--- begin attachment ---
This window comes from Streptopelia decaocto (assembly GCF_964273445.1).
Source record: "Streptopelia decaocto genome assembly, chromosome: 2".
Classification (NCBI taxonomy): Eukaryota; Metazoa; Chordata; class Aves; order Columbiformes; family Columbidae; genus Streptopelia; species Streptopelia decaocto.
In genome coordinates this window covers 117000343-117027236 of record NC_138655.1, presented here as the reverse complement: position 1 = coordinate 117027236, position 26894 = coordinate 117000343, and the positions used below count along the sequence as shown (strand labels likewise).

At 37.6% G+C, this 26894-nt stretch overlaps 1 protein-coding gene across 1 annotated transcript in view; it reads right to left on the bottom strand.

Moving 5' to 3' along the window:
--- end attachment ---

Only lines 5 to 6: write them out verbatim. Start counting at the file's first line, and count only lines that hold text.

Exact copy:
At 37.6% G+C, this 26894-nt stretch overlaps 1 protein-coding gene across 1 annotated transcript in view; it reads right to left on the bottom strand.

Moving 5' to 3' along the window: